New Findings Shed Light on the Mystery of How Cells Handle Stress

Embryonic Stem Cell Illustration

The researchers also found that decreasing ATP levels enhances ClpXP (a damage-repairing enzyme)-mediated degradation of some classes of substrates.

A specific enzyme may play dual roles in cell health according to a recent study from the University of Massachusetts Amherst.

A team of researchers from the University of Massachusetts Amherst investigated the mysteries surrounding how cells handle stress in a recent study that was published in the journal Cell Reports. Researchers found that a damage-repairing enzyme known as ClpX may not only mutate to fix multiple cellular issues but can also react to shifting levels of cellular energy to maintain cell health.

“What we’re really interested in,” says Peter Chien, professor of biochemistry and molecular biology at UMass Amherst and the paper’s senior author, “is how cells respond to stress. We study a class of enzymes, called proteases, which target and destroy harmful proteins within a cell. These proteases can selectively recognize specific, individual proteins singular proteins. But how do they do this? How can they choose between healthy proteins and harmful ones?”

Protease ClpX Rendering

Rendering of the protease ClpX: the gray part recognizes the harmful protein, the orange grabs onto it, and the blue destroys it. Credit: Chien Lab

Chien and his co-authors focused on two specific proteases, called Lon and ClpX, each of which is finely tuned to recognize a different harmful protein, to answer this question. It had long been believed that Lon and ClpX functioned similarly to keys: each could only open one kind of lock and not another, and if a cell lacked either, severe side effects would result.

“If you’ve ever had an extremely messy college roommate,” says Chien, “you know how important it is to empty the trash regularly. Missing the Lon protease is like having a roommate who never washes, changes, or cleans.”

But following a series of experiments in which Lon was removed from bacterial cell colonies, Chien’s team saw something strange: some of the colonies were still alive.

Peter Chien and Oluwabusola Oreofe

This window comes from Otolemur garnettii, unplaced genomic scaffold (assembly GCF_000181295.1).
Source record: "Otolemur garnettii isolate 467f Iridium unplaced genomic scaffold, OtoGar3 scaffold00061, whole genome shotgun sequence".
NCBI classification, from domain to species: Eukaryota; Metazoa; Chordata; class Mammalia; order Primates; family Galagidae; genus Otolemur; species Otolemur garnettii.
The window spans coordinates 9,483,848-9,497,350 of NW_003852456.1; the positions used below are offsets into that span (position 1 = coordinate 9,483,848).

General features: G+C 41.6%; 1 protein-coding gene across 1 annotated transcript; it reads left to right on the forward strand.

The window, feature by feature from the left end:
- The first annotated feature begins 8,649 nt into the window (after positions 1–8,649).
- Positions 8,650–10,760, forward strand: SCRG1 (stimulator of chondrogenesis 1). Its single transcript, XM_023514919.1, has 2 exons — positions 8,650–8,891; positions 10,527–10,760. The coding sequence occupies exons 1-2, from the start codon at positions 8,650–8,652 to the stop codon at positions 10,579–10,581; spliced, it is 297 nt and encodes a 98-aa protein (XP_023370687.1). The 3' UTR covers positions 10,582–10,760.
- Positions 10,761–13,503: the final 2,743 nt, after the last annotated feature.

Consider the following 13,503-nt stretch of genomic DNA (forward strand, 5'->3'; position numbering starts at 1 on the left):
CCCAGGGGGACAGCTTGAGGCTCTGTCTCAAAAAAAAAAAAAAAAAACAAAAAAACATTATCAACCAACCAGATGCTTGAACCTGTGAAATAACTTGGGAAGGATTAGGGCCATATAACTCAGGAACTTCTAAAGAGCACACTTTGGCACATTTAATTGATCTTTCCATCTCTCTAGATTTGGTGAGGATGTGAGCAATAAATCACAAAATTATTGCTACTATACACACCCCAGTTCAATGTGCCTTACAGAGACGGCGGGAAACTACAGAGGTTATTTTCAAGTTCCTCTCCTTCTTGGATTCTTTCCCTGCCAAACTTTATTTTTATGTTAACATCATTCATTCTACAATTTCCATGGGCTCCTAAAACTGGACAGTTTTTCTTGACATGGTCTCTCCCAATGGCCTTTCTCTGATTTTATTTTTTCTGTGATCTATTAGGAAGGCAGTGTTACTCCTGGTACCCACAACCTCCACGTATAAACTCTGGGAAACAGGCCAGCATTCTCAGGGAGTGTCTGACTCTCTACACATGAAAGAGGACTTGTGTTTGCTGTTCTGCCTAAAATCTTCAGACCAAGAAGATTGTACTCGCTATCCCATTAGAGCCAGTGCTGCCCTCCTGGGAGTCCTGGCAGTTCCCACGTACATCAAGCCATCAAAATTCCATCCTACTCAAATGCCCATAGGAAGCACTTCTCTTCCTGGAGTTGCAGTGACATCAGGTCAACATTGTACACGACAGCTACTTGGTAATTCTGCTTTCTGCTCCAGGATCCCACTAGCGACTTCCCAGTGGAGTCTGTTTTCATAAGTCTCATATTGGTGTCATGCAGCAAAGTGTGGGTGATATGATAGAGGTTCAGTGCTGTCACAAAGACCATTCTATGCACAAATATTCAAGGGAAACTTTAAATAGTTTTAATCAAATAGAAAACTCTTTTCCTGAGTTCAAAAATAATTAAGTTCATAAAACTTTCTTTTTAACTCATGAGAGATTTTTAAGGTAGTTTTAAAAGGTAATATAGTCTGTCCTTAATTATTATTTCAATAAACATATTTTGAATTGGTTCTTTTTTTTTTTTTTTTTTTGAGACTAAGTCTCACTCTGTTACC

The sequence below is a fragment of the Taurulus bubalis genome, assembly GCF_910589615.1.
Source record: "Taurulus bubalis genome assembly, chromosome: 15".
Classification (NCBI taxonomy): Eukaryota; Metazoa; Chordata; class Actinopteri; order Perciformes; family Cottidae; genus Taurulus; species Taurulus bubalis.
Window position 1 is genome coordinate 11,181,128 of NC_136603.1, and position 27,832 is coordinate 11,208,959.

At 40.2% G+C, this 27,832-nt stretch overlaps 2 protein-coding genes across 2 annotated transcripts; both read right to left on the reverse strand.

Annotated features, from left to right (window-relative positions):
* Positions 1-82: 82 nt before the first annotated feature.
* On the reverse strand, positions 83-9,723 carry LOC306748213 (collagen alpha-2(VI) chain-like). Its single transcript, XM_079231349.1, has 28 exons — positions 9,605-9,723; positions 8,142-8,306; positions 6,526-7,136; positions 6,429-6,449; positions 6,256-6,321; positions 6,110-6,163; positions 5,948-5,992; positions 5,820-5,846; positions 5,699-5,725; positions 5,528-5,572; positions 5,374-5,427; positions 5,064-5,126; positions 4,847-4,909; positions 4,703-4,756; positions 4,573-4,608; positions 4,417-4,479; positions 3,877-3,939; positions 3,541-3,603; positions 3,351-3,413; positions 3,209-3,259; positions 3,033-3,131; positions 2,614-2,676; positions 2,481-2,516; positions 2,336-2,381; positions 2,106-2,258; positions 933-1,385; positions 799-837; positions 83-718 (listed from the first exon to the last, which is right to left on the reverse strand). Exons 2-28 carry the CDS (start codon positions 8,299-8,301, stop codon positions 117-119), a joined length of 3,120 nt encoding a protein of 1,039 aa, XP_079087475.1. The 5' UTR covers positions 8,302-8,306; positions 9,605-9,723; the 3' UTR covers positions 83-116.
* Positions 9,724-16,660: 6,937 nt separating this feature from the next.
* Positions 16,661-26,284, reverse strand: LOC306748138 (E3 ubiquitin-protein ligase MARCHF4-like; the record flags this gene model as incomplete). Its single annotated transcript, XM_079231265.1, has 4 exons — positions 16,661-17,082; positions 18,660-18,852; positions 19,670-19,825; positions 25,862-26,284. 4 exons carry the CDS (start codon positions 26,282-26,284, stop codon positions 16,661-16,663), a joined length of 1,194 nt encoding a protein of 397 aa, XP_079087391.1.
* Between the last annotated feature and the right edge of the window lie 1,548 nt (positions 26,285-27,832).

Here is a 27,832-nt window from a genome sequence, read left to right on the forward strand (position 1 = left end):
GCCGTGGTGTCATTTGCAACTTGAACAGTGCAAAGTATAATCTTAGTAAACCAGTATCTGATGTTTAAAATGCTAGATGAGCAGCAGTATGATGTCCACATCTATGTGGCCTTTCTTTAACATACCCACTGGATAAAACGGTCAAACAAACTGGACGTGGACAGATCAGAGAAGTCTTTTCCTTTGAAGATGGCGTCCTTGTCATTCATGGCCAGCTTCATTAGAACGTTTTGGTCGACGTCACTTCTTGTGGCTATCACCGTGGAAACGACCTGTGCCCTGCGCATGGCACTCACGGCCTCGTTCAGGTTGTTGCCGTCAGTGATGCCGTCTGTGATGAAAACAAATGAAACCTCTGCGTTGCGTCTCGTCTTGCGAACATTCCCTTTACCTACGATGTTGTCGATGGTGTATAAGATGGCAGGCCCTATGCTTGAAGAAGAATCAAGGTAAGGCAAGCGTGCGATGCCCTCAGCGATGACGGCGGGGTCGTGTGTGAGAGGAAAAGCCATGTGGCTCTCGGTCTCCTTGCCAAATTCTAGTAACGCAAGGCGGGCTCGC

Peter Chien (right) and UMass undergraduate researcher Oluwabusola Oreofe (left) running experiments in the Chien lab. Credit: UMass Amherst

This observation led to their first discovery: ClpX can mutate to perform a Lon-like function, though it loses some of its ClpX abilities. It’s as if, to keep your dorm-room clean, you started washing your roommate’s socks, but had to sacrifice some of your own clean laundry to do so.

In tracing out exactly how the ClpX mutation allowed the protease to expand its function, the team made its second discovery: wild, non-mutant ClpX can also perform some of Lon’s duties, under the right conditions.

It turns out that ClpX is highly sensitive to ATP, an organic compound that is the energy source for all living cells. At normal levels of ATP, ClpX focuses on its own duties, but at a specific, lower threshold it suddenly starts cleaning up after Lon.

“This is a real breakthrough in the basic understanding of how cells work,” says Chien. “It changes the rules: not only does cellular energy control how fast a cell works, but how it works, as well.”

Reference: “ATP hydrolysis tunes specificity of a AAA+ protease” by Samar A. Mahmoud, Berent Aldikacti and Peter Chien, 20 September 2022, Cell Reports.
DOI: 10.1016/j.celrep.2022.111405

The study was funded by the University of Massachusetts Amherst’s National Institutes of Health Chemistry Biology Interface Training Program, the Howard Hughes Medical Institute, the National Institutes of Health, and UMass Amherst’s Institute for Applied Life Sciences (IALS).

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